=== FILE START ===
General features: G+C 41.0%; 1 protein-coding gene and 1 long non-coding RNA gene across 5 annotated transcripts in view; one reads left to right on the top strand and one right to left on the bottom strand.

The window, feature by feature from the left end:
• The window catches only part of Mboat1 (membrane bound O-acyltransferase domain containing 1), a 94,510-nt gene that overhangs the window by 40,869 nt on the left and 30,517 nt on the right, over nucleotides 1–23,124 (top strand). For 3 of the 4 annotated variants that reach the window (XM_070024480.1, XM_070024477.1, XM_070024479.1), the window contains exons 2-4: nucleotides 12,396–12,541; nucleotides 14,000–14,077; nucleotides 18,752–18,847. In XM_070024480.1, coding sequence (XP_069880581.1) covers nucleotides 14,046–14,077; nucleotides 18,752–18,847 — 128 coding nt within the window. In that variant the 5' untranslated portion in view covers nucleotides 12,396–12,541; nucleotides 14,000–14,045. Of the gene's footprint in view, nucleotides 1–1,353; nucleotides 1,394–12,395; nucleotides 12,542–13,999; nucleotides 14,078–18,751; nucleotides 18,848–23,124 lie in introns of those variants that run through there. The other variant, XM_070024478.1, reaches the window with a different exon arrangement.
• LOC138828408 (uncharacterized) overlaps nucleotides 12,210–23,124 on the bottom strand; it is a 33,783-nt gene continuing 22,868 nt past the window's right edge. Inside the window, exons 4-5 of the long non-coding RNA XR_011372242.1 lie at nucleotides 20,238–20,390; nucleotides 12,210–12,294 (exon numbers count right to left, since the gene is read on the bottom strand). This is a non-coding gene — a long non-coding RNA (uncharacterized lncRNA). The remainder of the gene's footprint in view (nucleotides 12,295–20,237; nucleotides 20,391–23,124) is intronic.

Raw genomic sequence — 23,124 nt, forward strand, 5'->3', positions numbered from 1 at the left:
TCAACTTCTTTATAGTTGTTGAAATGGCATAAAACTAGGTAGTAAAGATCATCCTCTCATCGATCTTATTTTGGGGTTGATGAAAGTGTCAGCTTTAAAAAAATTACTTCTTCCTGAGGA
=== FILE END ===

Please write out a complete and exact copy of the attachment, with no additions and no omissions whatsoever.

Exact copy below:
General features: G+C 41.0%; 1 protein-coding gene and 1 long non-coding RNA gene across 5 annotated transcripts in view; one reads left to right on the top strand and one right to left on the bottom strand.

The window, feature by feature from the left end:
• The window catches only part of Mboat1 (membrane bound O-acyltransferase domain containing 1), a 94,510-nt gene that overhangs the window by 40,869 nt on the left and 30,517 nt on the right, over nucleotides 1–23,124 (top strand). For 3 of the 4 annotated variants that reach the window (XM_070024480.1, XM_070024477.1, XM_070024479.1), the window contains exons 2-4: nucleotides 12,396–12,541; nucleotides 14,000–14,077; nucleotides 18,752–18,847. In XM_070024480.1, coding sequence (XP_069880581.1) covers nucleotides 14,046–14,077; nucleotides 18,752–18,847 — 128 coding nt within the window. In that variant the 5' untranslated portion in view covers nucleotides 12,396–12,541; nucleotides 14,000–14,045. Of the gene's footprint in view, nucleotides 1–1,353; nucleotides 1,394–12,395; nucleotides 12,542–13,999; nucleotides 14,078–18,751; nucleotides 18,848–23,124 lie in introns of those variants that run through there. The other variant, XM_070024478.1, reaches the window with a different exon arrangement.
• LOC138828408 (uncharacterized) overlaps nucleotides 12,210–23,124 on the bottom strand; it is a 33,783-nt gene continuing 22,868 nt past the window's right edge. Inside the window, exons 4-5 of the long non-coding RNA XR_011372242.1 lie at nucleotides 20,238–20,390; nucleotides 12,210–12,294 (exon numbers count right to left, since the gene is read on the bottom strand). This is a non-coding gene — a long non-coding RNA (uncharacterized lncRNA). The remainder of the gene's footprint in view (nucleotides 12,295–20,237; nucleotides 20,391–23,124) is intronic.

Raw genomic sequence — 23,124 nt, forward strand, 5'->3', positions numbered from 1 at the left:
TCAACTTCTTTATAGTTGTTGAAATGGCATAAAACTAGGTAGTAAAGATCATCCTCTCATCGATCTTATTTTGGGGTTGATGAAAGTGTCAGCTTTAAAAAAATTACTTCTTCCTGAGGA